Please send the money to me. If I can get 10,000 people to each send me $100, I might be able to publish a high quality textbook and give it away to students. I could do it for a lot less if I can find people like you who are willing to work for free for a few years.

      My department could really use a web developer who works for free. Do you have any names? I would like to have a personal assistant (PA) who would work for me for nothing. Please send me the names of your altruistic friends.

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    2. The software that you describe isn't incredibly hard to master, even for people at your age, Larry. Some of it is automated to the level where all you have to do is just feed it the X-Ray diffraction data files directly from popular databases, and it will generate the 3D structures for you on the spot. Some of this software is even open source, and you can get it for free, if you're so inclined. I have seen many science textbooks, and while it's true that they contain a lot of nice and helpful illustrations, they also include a lot of images that require very little editing, if any.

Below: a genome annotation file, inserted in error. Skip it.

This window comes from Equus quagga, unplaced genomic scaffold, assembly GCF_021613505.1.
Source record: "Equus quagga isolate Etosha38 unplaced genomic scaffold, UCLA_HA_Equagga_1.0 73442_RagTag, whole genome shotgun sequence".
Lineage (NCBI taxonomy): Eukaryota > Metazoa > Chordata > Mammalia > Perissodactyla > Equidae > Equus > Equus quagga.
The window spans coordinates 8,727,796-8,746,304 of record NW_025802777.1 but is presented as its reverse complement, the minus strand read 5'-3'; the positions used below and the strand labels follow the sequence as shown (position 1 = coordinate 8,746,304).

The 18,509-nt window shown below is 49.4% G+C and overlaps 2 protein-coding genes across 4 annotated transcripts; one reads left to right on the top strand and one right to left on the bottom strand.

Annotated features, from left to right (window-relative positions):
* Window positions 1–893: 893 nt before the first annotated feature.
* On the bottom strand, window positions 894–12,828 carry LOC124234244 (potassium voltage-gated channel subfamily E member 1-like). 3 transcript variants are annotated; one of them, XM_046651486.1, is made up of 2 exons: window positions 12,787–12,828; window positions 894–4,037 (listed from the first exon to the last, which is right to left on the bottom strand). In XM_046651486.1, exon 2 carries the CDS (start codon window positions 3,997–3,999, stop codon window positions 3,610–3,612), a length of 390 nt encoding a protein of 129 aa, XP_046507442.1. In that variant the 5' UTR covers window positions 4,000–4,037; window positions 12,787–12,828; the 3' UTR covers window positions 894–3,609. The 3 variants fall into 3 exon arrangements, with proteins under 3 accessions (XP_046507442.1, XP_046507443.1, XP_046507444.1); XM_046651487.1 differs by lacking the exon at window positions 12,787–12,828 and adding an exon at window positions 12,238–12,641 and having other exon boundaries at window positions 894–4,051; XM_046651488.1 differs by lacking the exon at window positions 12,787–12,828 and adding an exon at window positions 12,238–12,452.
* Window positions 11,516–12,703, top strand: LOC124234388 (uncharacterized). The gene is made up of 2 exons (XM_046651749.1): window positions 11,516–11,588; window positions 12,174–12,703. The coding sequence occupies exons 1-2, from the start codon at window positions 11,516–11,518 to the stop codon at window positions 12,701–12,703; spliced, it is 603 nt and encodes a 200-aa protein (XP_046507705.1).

I will send my donations to any project that makes education and educational material available for free for anyone to use and benefit from. Printing textbooks at this day and age is not an efficient way of communicating scientific knowledge to as wide an audience as possible. If you're willing to put up a PDF version of your textbook on your website for free, or maybe a custom build website or application that contains all the material, you'll receive my donations the next day, Larry.

      My altruistic friends and I aren't meant to replace the work that people do for a living. But to create useful and usable alternatives in our leisure time -- just because we think it's fun and it's worth it. I'm managing a group of more than 20 translators, editors, and amateur graphic designers. None of them receive a dime for the amazing work that they do. Because they do it for a purpose, and they understand its positive impact on society.